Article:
In this activity, students determine their own eyesight and calculate what a good average eyesight value for the class would be. Students learn about technologies to enhance eyesight and how engineers play an important role in the development of these technologies.
In this activity, students explore the effect of chemical erosion on statues and monuments. They use chalk to see what happens when limestone is placed in liquids with different pH values. They also learn several things that engineers are doing to reduce the effects of acid rain.
Students conduct a simple experiment to model and explore the harmful effects of acid rain (vinegar) on living (green leaf and eggshell) and non-living (paper clip) objects.
Students are introduced to the differences between acids and bases and how to use indicators, such as pH paper and red cabbage juice, to distinguish between them.
Students are introduced to the classification of animals and animal interactions. Students also learn why engineers need to know about animals and how they use that knowledge to design technologies that help other animals and/or humans. This lesson is part of a series of six lessons in which students use their growing understanding of various environments and the engineering design process, to design and create their own model biodome ecosystems.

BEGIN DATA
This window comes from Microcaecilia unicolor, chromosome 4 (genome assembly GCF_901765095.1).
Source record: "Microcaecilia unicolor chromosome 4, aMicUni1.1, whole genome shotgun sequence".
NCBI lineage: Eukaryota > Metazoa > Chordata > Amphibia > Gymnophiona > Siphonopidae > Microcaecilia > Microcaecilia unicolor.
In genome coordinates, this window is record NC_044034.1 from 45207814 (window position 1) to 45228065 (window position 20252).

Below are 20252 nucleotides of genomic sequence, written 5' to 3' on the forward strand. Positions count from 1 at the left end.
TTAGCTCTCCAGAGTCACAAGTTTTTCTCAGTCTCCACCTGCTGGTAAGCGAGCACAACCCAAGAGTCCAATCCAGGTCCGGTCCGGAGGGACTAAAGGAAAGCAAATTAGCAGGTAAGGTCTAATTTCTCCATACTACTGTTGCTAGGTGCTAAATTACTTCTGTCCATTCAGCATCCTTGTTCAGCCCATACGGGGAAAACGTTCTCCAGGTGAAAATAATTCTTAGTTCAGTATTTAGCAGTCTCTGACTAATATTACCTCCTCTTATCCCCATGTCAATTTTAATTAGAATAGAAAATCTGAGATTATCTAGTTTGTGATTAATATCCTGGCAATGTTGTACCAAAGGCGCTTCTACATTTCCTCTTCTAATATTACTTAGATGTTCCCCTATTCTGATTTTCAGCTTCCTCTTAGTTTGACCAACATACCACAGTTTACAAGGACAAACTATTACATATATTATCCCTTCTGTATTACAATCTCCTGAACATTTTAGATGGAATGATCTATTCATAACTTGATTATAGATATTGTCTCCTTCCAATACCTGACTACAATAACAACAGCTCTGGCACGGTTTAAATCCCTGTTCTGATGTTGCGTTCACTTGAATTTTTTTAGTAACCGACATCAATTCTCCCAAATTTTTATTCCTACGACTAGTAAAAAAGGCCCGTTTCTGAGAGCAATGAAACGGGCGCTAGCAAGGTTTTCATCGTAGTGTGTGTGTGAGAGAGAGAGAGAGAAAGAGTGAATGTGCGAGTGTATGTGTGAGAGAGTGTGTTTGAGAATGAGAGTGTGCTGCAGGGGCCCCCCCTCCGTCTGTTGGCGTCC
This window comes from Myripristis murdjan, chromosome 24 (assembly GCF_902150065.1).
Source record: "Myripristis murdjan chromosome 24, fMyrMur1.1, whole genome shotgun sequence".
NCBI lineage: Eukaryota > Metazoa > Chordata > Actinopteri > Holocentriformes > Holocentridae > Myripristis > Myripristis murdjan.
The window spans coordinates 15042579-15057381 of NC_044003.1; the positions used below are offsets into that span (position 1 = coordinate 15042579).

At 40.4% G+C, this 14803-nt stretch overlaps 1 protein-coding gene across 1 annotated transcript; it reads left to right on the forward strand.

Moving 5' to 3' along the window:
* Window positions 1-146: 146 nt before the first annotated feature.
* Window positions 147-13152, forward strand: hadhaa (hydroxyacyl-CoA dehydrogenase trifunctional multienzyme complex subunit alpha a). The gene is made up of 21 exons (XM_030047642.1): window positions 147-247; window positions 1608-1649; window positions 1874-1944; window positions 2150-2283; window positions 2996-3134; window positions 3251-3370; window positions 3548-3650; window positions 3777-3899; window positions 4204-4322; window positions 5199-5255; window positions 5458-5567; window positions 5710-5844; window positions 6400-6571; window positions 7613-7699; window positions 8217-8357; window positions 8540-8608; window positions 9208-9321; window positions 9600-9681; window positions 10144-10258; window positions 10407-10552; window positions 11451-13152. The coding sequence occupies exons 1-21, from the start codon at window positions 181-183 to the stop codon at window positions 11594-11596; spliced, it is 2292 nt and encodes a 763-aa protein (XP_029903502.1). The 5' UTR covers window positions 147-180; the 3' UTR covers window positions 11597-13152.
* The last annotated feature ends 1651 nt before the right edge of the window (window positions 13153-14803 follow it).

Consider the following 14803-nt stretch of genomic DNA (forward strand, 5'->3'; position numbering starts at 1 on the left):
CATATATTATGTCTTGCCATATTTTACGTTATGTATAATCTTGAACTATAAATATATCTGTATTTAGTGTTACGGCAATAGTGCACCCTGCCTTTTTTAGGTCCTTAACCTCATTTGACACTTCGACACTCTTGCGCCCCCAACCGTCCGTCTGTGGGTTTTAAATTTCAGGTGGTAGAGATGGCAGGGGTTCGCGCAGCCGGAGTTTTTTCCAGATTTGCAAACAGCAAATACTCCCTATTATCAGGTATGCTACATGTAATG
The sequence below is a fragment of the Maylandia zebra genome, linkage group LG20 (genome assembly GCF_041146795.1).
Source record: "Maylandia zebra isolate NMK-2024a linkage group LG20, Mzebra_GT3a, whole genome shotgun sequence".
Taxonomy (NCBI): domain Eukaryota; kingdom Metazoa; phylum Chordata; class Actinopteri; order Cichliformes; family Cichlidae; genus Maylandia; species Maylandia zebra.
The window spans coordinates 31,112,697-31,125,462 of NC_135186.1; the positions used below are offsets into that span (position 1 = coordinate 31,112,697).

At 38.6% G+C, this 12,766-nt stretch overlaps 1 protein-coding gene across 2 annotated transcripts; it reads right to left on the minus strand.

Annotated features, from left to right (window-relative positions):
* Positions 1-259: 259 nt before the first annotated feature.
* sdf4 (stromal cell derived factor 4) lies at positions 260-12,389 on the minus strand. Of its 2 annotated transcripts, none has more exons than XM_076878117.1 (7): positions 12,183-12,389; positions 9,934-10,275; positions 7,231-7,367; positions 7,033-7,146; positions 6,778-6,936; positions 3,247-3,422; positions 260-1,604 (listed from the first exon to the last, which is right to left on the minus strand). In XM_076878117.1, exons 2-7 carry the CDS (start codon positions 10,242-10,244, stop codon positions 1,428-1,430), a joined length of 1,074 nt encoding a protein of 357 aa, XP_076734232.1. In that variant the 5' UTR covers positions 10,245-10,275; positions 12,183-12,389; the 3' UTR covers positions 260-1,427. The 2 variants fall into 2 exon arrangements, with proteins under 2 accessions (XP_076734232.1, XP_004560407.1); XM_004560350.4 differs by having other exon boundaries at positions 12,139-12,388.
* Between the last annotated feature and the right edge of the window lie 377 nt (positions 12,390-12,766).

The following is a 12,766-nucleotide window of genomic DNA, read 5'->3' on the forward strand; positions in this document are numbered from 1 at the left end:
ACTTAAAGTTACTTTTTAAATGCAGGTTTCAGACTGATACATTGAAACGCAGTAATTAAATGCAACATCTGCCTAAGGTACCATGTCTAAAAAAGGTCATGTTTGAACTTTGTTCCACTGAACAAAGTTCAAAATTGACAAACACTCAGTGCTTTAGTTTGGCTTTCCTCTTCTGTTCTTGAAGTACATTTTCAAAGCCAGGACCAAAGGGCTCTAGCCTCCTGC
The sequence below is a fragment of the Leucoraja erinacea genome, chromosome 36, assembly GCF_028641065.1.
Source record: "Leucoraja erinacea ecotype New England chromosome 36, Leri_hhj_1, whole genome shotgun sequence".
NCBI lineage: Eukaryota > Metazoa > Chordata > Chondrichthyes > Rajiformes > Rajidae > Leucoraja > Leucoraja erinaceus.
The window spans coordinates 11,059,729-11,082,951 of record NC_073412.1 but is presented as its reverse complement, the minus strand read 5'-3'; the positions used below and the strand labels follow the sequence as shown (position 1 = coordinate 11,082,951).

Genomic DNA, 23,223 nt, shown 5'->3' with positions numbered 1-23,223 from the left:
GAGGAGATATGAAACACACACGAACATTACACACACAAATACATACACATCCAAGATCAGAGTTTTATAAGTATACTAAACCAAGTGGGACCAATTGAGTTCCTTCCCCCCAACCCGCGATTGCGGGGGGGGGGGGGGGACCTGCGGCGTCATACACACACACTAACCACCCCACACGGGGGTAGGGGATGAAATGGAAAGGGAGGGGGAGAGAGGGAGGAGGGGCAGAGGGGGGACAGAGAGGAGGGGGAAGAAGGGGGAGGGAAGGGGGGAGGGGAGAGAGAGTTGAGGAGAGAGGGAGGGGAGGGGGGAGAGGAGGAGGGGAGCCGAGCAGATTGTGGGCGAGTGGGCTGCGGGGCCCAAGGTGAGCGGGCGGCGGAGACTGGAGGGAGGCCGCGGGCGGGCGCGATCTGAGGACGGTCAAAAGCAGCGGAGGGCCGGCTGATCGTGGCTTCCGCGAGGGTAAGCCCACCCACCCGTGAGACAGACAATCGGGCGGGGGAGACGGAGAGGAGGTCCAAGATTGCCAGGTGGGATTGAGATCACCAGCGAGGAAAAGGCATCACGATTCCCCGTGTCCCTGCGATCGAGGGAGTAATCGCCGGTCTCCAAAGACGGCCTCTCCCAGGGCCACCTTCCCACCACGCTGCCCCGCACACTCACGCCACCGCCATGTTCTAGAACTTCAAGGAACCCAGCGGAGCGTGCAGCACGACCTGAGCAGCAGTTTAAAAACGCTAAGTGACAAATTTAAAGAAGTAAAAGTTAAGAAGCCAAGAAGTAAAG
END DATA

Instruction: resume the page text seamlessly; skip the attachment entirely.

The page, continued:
The year is 2032 and your class has successfully achieved a manned mission to Mars! After several explorations of the Red Planet, one question is still being debated: "Is there life on Mars?" The class is challenged with the task of establishing criteria to help look for signs of life. Student explorers conduct a scientific experiment in which they evaluate three "Martian" soil samples and determine if any contain life.
This lesson teaches the engineering method for testing wherein one variable is changed while the others are held constant. Students compare the performance of a single paper airplane design while changing the shape, size and position of flaps on the airplane. Students also learn about control surfaces on the tail and wings of an airplane.
The purpose of this activity is to bring together the students' knowledge of engineering and airplanes and the creation of a glider model to determine how each modification affects the flight. The students will use a design procedure whereby one variable is changed and all the others are kept constant.
In this activity, students learn about their heart rate and different ways it can be measured. Students construct a simple measurement device using clay and a toothpick, and then use this device to measure their heart rate under different circumstances (i.e., sitting, standing and jumping). Students make predictions and record data on a worksheet.
Students learn about material properties, and that engineers must consider many different materials properties when designing. This activity focuses on strength-to-weight ratios and how sometimes the strongest material is not always the best material.
Students use the scientific method to determine the effect of control surfaces on a paper glider. They construct paper airplanes (model gliders) and test their performance to determine the base characteristics of the planes. Then they change one of the control surfaces and compare the results to their base glider in order to determine the cause and effect relationship of the control surfaces.